Patent settlement clears way for continuing Penn, St. Jude cancer research

     This microscopy image provided by Dr. Carl June on Wednesday, Aug. 10, 2011 shows immune system T-cells, center, binding to beads which cause the cells to divide (Dr. Carl June/AP Photo)

    This microscopy image provided by Dr. Carl June on Wednesday, Aug. 10, 2011 shows immune system T-cells, center, binding to beads which cause the cells to divide (Dr. Carl June/AP Photo)

    In the past few years, researchers at the University of Pennsylvania have made huge strides in developing a form of cancer immunotherapy — using the body’s own T cells to fight certain types of tumors associated with leukemia.

    But in the shadows of those discoveries lurked a pending lawsuit over the use of certain methods associated with similar research at St. Jude Children’s Research Center in Tennessee.

    This week, that lawsuit was put to rest.

    “That’s the best thing they could have possibly done,” said Brenda Gavin, a biotech venture capitalist at Quaker Partners in Philadelphia.

    “From a business perspective, it’s the right thing to do,” Gavin added. “But, even more importantly, from a science perspective, it’s not very productive to have people’s time taken being deposed and essentially fighting a lawsuit.”

    St. Jude’s brought the lawsuit against Penn in 2012 over what it cited as a breached agreement related to the use of a molecular receptor in immunotherapy that St. Jude’s had developed, and lead Penn researcher Dr. Carl June had used freely in his cancer treatment development.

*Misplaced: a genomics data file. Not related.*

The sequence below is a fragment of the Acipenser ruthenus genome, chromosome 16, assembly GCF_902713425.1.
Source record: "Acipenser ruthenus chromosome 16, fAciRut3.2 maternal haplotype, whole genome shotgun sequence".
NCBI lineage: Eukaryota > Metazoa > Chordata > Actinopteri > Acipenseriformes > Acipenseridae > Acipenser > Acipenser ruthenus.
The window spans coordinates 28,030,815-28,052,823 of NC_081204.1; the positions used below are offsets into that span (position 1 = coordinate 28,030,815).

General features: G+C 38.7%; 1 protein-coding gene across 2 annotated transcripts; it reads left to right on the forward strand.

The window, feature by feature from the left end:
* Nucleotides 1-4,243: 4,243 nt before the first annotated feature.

Novartis paired with Penn in August 2012, and Juno Therapeutics partnered with St. Jude in December 2013.

    Gavin’s been involved in cases like this before that have gone all the way to trial. It’s expensive and incredibly stressful, she said, and even in the end, it’s impossible to know how it’ll turn out.

    In this case, Novartis, the biotech firm that funds Penn’s cancer research, will pay St. Jude’s backer, Juno Therapeutics, $12.25 million up front and then a small percentage of royalties on future treatment profits.

    “We are pleased by this settlement,” said Juno CEO Hans Bishop in a press release. “It benefits patients by allowing each party to advance promising cancer immunotherapies and rewards the investigators on whose insights those developments are based.”

    “Our collaboration with Penn was formed to bring important new therapies to patients who are in desperate need of new treatment options,” said Novartis spokeswoman Elizabeth Powers in an email. “We are proud to be working with Carl June and the renowned researchers at Penn.”

    Now that the lawsuit is settled, Gavin said, the two powerhouses in cancer research can proceed aggressively. She doubts there will be much animosity between the two sides going forward.

    “Let me just put it this way, they don’t have to cooperate with each other,” said Gavin. “They can each do their own research, and it can be slightly different, and not infringe on either one. I don’t see it as an impedance at all.”

    Since the lawsuit was filed in 2012, the research never really halted anyway. In July, the T-cell treatment developed by Penn was designated a “breakthrough therapy” by the Food and Drug Administration.

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